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To keep the heart in tune, despite

A war of jarring sounds-
Still to preserve the affections right,

And love, where hate abounds

This, this is hard, for nature spurns

To render good for ill,
And hot the angry spirit burns,

Harsh rules the uugoverned will.

'Tis grace alone can mould the heart

This gentle power to prove'Tis grace alone can grace impart,

And teach the soul to love.

O Thou, who art the Source and Spring,

Of our new nature's birth, Love brought Thee down, that Thou might'st bring

Love to this wretched earth.

Light Thou my torch by Thine own flame;

So shall it ever glow,
A light to mark from whence it came,

Thro' all the fogs below.

Light Thou my torch, a living sign,

While thro' this world I rove, A child of love, a child of Thine

For Thou, my God, art Love!


Fair sea! whose lines of rolling wave

Flash back the gladsome day,
And seem, as the broad beach they lave,

In murmurs soft to say,
* Is there a wand'rer on my breast ?-
I'll bear him gently to his rest,

And soothe his cares away ;
Here, where sweet flowers of thousand hues,
The welcome of their balm diffuse.'

Not thus,-not thus thine accents broke

On Paul's awaken'd ear,
When hoarse thy boiling waters spoke,

And mock'd the seaman's fear!
Thrice rose the sun, yet flung his light
Idly upon that triple night,

Wrought by thy wrestlings drear;
Whilst on thy fickle breast of foam,
Man found nor refuge nor a home!

Rude sea! hadst thou no sealed charge,

That fearful crew to spare,
To mark, when sank the fragile barge,

Thy Lord's beloved there?
Yea, tho' thou foam above, below,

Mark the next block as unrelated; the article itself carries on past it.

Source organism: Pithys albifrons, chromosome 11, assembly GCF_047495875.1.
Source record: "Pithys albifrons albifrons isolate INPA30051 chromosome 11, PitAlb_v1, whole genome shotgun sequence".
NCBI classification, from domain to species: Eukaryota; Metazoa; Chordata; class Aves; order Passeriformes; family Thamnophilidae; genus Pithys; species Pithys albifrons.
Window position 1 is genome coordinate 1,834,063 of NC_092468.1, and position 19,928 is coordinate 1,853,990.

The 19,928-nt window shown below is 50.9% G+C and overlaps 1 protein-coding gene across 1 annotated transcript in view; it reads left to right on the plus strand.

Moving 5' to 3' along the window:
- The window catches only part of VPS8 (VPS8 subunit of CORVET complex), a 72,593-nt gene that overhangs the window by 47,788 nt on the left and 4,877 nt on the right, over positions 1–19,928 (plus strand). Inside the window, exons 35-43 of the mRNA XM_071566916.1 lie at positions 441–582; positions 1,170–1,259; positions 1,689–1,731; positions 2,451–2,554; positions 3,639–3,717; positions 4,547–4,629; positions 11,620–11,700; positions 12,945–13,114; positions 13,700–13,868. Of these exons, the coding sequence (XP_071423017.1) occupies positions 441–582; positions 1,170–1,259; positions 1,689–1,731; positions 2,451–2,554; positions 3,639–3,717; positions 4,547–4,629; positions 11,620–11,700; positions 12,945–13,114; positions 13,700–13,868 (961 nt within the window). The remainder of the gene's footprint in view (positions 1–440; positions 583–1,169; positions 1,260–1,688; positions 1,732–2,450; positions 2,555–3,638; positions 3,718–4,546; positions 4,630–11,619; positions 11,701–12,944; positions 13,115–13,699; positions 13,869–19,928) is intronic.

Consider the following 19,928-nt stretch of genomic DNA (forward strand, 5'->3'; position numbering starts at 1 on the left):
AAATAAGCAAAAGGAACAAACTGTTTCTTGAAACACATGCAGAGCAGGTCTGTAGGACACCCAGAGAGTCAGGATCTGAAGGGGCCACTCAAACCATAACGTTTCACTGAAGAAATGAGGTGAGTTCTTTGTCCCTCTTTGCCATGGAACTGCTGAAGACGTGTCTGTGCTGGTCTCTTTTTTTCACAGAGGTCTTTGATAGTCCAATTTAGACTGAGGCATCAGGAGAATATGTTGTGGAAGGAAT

Thy bounds are set—thus far may’st go,

Farther thou may’st not dare : In vain thy billows course their way— Saved are the souls ! Disgorge thy prey !

And yet, methinks, when Paul once more

Sought thy rude waves to greet,
The rippling waters coursed the shore,

To kiss his sainted feet-
But he nor trusted thee, nor feared ;
Not at thy pleasure safe he steered,

Or 'gainst thy scowlings beat :
He knew Jehovah ruled, as slaves,
Thy myriad host of wanton waves.

O for a faith! the faith of Paul,

To rise above things seen ;
To cease to feel and mourn that all

Are not as might have been :
That ocean, air, the land, the fire,
Might aye celestial thoughts inspire,

And from earth's pleasures wean -
Then all I think, or hear, or see,
Were token from my God to me.

And thou, fair sea!—for be thy form,

As spread before my sight, Or heaved and frothed abroad by storm,

Or gemmed with twinklings brightI love thee for thy Maker's sake, And hail the thoughts thy waves awake,

Thoughts clothed in mystic might, That He, who rules in heaven above, Loves me, his child,-for He is Love.

One hour upon this lonely shore,

Where Paul before me trod,
Hath lent me wings in hope to soar,

And commune with my God :
Oh would this fresh’ning southern breeze,
That murmurs gently thro' the trees,

And spreads their scents abroad, Bear hither, as my longings rise, The loaded gales of Paradise !

What is Life's course, by day and night,

But an unstable sea,
Now wrestling in malicious might,

Now frothed in sportive glee-
Why should I heed its restless wiles,
Its heaving wrath, or twinkling smiles,

Its frowns or revelry ?-
I heed nor blame—it has its hour-
The tool of an Almighty power.

O give me grace, my gracious King,

To take, as from thine hand The woes its boisterous tempests bring,

The comforts of its strand-
Then every breeze shall echo, · Come,'
And every billow waft me home,

To Canaan's blissful land,
Where rolling thunders cease to roar,
And the tossed soul rests evermore!

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